Circumstantial Evidence

Circumstantial evidence

Evidence can be broadly divided into two sub- categories, direct and indirect circumstantial evidence. Direct evidence is evidence which explicitly establishes a fact or proves any assertions made by the party. Direct evidence does not require supplementation and does not require interference to form a connection between various facts.[i]

Illustration: A saw B shoot C in a park, subsequently C died. A is an eye witness of murder being committed. A being an eye witness to a crime would amount to direct evidence

In India, the term circumstantial evidence was first used by Sir James Stephen, stating circumstantial evidence to be facts that are relevant to the other fact, whose existence can prove by the existence of other fact.[ii] The concept of circumstantial evidence has evolved through the interplay between statutes and judicial interpretation. Circumstantial evidence, also known as indirect evidence, is an unrelated chain of events which when put together formulates circumstances leading to the commission of the crime and can be used to derive a conclusion.[iii] Information pertaining to the said chain of events in civil or criminal cases establishes the existence of a fact or any assertion a party seeks to prove. Circumstantial evidence is supported by a significant amount of corroboration. Convictions if based on circumstantial evidence require an unbreakable link between the criminal and the crime.[iv]

An example of circumstantial evidence would be, if police retrieves stolen goods from the house of a suspect, although it establishes that the suspect has stolen the good but does not necessarily establish guilty or the fact that he must have stolen the goods. Recovery of goods in the house of a suspect is a circumstantial evidence as the goods might be placed there by someone else, thus not establishing complete guilt but forming a chain of events. This would shift the burden of proof on the suspect to establish his innocence.

In the case of Holland v. United States, the US Supreme Court concluded, that fundamentally there is no intrinsic difference between direct evidence and circumstantial evidence.[v] In the case of Bodh Raj v. State of Jammu & Kashmir,[vi] the Court held that that for a conviction to be solely based on circumstantial evidence following conditions are required to be met:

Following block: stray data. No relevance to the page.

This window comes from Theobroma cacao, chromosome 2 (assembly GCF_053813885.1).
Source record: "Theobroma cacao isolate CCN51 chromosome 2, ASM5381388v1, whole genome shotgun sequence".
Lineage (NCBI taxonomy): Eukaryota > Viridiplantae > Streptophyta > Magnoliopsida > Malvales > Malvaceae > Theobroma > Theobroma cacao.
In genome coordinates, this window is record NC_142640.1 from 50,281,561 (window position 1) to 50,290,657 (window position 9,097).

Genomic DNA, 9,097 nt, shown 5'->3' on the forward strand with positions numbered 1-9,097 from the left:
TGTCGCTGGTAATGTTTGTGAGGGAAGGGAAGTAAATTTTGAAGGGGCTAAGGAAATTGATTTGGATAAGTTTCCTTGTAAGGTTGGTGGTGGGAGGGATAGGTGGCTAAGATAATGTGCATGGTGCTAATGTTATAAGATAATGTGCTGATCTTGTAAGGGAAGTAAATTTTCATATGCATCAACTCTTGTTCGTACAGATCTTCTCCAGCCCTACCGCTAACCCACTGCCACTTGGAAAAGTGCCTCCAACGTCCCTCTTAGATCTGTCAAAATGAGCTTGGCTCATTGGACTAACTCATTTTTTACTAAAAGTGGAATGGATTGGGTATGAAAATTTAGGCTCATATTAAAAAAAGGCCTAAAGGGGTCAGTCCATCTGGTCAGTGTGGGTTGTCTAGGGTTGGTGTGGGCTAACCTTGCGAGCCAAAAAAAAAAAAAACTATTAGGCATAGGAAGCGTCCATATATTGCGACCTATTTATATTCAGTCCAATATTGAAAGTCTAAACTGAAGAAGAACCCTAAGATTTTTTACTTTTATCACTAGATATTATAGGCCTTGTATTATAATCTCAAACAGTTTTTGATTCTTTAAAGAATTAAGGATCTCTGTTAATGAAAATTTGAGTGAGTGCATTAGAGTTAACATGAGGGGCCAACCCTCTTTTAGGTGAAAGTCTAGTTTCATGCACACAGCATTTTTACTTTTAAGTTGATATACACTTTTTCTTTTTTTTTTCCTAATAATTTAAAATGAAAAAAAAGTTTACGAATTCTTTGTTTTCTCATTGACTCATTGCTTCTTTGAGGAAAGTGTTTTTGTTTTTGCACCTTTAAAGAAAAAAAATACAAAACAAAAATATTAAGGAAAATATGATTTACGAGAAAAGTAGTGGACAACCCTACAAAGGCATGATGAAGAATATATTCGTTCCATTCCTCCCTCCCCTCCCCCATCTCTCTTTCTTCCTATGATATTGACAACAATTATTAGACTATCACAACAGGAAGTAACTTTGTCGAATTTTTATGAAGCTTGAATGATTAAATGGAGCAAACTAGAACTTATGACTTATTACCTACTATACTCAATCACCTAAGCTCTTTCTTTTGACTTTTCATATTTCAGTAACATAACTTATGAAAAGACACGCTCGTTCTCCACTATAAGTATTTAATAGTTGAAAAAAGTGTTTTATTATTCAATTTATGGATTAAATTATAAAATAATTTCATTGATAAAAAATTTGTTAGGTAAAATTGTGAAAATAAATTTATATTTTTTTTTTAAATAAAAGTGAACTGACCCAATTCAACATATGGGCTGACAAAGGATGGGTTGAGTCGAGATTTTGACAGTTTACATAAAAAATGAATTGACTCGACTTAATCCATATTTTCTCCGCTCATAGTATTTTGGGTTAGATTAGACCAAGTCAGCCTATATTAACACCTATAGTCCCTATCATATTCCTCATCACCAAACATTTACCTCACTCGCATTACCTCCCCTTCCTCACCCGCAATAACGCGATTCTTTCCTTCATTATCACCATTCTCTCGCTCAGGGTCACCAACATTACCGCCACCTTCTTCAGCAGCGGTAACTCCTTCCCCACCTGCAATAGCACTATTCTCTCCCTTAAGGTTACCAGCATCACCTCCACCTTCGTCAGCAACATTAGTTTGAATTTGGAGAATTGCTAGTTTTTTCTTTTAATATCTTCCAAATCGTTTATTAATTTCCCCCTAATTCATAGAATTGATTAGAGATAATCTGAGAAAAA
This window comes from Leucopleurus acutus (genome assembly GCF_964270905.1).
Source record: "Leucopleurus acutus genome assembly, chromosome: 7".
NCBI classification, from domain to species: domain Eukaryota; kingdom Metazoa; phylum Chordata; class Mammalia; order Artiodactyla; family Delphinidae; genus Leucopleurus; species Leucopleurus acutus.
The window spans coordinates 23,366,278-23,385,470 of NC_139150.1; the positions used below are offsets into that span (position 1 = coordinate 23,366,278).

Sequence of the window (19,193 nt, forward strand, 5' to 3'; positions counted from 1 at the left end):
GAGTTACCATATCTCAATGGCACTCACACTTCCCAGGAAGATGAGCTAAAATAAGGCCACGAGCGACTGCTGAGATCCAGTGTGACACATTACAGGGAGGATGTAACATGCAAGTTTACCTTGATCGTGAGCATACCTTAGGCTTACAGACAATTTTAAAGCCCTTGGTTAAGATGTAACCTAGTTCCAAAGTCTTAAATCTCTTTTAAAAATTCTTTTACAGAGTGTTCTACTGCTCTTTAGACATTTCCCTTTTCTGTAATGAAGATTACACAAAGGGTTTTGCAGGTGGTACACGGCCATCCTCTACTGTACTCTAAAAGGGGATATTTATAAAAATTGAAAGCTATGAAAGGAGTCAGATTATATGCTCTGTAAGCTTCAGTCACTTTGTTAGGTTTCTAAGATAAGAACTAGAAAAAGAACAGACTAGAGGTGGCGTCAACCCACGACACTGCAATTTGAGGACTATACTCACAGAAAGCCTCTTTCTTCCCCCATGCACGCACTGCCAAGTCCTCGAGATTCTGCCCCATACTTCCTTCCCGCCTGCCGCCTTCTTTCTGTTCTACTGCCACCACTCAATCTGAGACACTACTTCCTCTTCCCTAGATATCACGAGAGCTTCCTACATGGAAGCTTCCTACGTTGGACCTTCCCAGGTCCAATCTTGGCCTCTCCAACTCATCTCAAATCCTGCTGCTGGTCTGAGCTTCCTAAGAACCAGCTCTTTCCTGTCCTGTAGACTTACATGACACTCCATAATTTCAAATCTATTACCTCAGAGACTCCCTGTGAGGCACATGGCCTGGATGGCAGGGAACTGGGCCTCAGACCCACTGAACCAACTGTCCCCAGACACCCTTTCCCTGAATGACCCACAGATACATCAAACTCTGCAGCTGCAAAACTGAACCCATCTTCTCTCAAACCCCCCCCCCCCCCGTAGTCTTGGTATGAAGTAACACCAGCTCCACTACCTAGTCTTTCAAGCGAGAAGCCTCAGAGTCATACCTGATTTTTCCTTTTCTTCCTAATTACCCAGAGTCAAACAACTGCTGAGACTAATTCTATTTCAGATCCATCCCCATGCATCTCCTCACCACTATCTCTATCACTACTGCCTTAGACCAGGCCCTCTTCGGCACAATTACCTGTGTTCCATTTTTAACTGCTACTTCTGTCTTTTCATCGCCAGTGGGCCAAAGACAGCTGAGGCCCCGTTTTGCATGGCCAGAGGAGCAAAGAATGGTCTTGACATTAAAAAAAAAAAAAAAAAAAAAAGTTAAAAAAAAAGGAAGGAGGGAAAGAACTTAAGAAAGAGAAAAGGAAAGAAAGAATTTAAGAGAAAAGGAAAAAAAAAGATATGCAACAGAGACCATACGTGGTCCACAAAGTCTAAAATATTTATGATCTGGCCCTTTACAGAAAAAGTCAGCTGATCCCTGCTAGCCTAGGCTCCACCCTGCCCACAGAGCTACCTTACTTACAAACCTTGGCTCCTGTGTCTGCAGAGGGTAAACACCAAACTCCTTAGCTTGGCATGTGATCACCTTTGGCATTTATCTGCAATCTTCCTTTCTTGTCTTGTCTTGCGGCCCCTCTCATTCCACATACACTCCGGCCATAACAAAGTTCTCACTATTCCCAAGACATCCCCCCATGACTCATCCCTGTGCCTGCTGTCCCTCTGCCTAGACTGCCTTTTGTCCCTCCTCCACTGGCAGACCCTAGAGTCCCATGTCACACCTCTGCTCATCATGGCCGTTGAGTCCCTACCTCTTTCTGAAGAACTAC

• Circumstances from which guilt is established are required to be proved and impenetrable
  • Circumstances should be conclusive in nature and should form a link between the criminal and commission of the offence
  • Circumstances should retain moral certainty and there should be no scope for any other hypothesis.
  • All other hypothesis should be excluded except that one that is required to be proved

In the case of Ashok Kumar v. State of Madhya Pradesh,[vii] the Supreme Court held that for circumstantial evidence to sustain conviction, the chain of events should be complete and should establish the guilt of the accused without probability of any other alternative. Further, the evidence should be cogently and firmly established. 

Essentials for circumstantial evidence:

Circumstantial evidence can be sole basis for a conviction, if circumstances establish the chain of events leading to the guilt of the accused and commission of the crime without other possibilities.[viii] The Court should be satisfied that the said circumstances were clearly establishes and complete the chain of events and prove the guilt of the accused beyond reasonable doubt.[ix] Moreover, all the circumstances should indicate towards the guilt of the accused and should be inconsistent with his innocence.[x] The onus was on the prosecution to prove that the chain is complete and the infirmity of lacuna in prosecution cannot be cured by false defense or plea.[xi] The chain of events or circumstances should be complete without gaps to the extent no other conclusion or inference apart from the guilt of the accused can be drawn.[xii]In the case of Sidhartha Vashisht @ Manu Sharma v. State (Nct Of Delhi),[xiii] the court awarded him life imprisonment for the murder of Jessica Lal, on the grounds of circumstantial evidence. The conduct of the accused after the incident (absconding), ballistic report, presence at the scene of crime established by various testimonies and the circumstantial evidence connecting the vehicle and the cartridges during the commission of crime formed a chain of impenetrable evidence pointing towards the guilt of the accused.  There is no inherent requirement to provide proof of motive, if the link between the accused and commission of the offence cannot be broken, it is immaterial to establish motive.[xiv]